- Date published:
6:30 am, February 13th, 2018 - 41 comments
Categories: activism, campaigning, class war, Economy, employment, Politics, Unions, useless, wages, workers' rights - Tags: fairness, Unions
Cross-post of a piece by Nick “Upper Hutt boy in London” Kelly. Blog here.
How often do you hear people grizzling how ‘unfair’ something is?
You hear a child tell their parents that its unfair they won’t buy them lollies. Its not ‘fair’ that your older sibling cheated at a card game. Maybe its not fair that your lottery numbers never get drawn, or that it only rains on the weekend. Fairness is a nebulous cliche far too overused in our society. What is and isn’t fair is entirely subjective. So why on earth do people still run political or social movement campaigns calling for fairness?
In the past I have complained about using fairness in campaign slogans. Many in the trade union movement love to call for “fair pay.” When questioning the wisdom of this in trade union circles I have been accused of being heartless and right wing. Incidentally that notorious right wing theorist Fredrick Engels had similar criticisms of calls for Fair Pay
In 2011 when I was president of the Wellington Tramways Union in NZ I attended a Council of Trade Unions meeting where plans to campaign against changes to employment law were being made. 4 years earlier the Australian Union movement had run a successful ‘your rights at work’ campaign against attacks defending workers rights against Government attacks. At the NZ CTU meeting in 2011 we were told that focus group finding were that people responded positively to the the campaign name ‘Fairness at work’. So this slogan was adopted. For a variety of reasons the campaign didn’t fire and the changes went through.* Not helping I still believe, was a weak ineffective campaign slogan. Focus groups basically showed that fairness was the least polarising slogan, but as a campaign demand it proved impotent.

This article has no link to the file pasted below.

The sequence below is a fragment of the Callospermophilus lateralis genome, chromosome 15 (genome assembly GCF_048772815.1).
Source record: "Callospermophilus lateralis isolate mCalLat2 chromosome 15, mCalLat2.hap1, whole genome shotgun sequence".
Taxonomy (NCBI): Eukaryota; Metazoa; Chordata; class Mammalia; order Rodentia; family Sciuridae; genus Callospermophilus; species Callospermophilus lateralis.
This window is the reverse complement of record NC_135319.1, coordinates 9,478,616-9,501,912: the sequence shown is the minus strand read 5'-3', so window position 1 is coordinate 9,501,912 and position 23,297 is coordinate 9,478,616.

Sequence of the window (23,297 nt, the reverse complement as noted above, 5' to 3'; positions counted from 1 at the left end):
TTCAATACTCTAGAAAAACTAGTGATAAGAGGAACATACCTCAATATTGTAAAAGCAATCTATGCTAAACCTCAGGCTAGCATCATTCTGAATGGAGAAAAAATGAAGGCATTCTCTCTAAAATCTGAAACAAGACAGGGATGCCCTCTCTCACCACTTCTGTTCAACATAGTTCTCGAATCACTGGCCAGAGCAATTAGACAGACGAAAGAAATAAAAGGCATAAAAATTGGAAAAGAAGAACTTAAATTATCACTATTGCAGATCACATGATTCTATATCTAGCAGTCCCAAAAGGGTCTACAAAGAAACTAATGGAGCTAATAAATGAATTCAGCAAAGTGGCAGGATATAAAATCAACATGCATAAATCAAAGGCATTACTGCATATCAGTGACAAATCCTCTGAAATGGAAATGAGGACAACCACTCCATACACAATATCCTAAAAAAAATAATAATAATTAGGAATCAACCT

A far more effective campaign that I played a part in a couple of years later was the Wellington City Living Wage Campaign. This campaign replicated similar campaigns in the London, San Francisco and elsewhere. In London the campaign won the backing of Conservative London mayor Boris Johnson. The campaign calculates the cost of living in a particular city. This is the pay rate someone would need to pay rent, feed and cloth their children, cover transport costs and generally have a liveable income. Its a tangible, measurable demand that is hard to argue against.
You can’t measure a fair wage. Fairness isn’t tangible or easy to demonstrate. Calling for something like a living wage by contrast is. This is why the living wage campaign has been successful internationally.
Slogans about fairness are overused by far too many political campaigns. Nobel and important campaigns are reduced to the level of a whinging 3 year olds. Fairness campaigns are often coupled with victimhood. These poor vulnerable (insert people and cause here) just need your pity. All people have agency, and in coming together they have power and a collective voice. Instead of wasting this agency by vague calls for fairness, put down some tangible, measurable and most importantly winnable campaign asks. By doing this, things might actually change.
*The NZ Labour-led government has announced it will repeal these changes.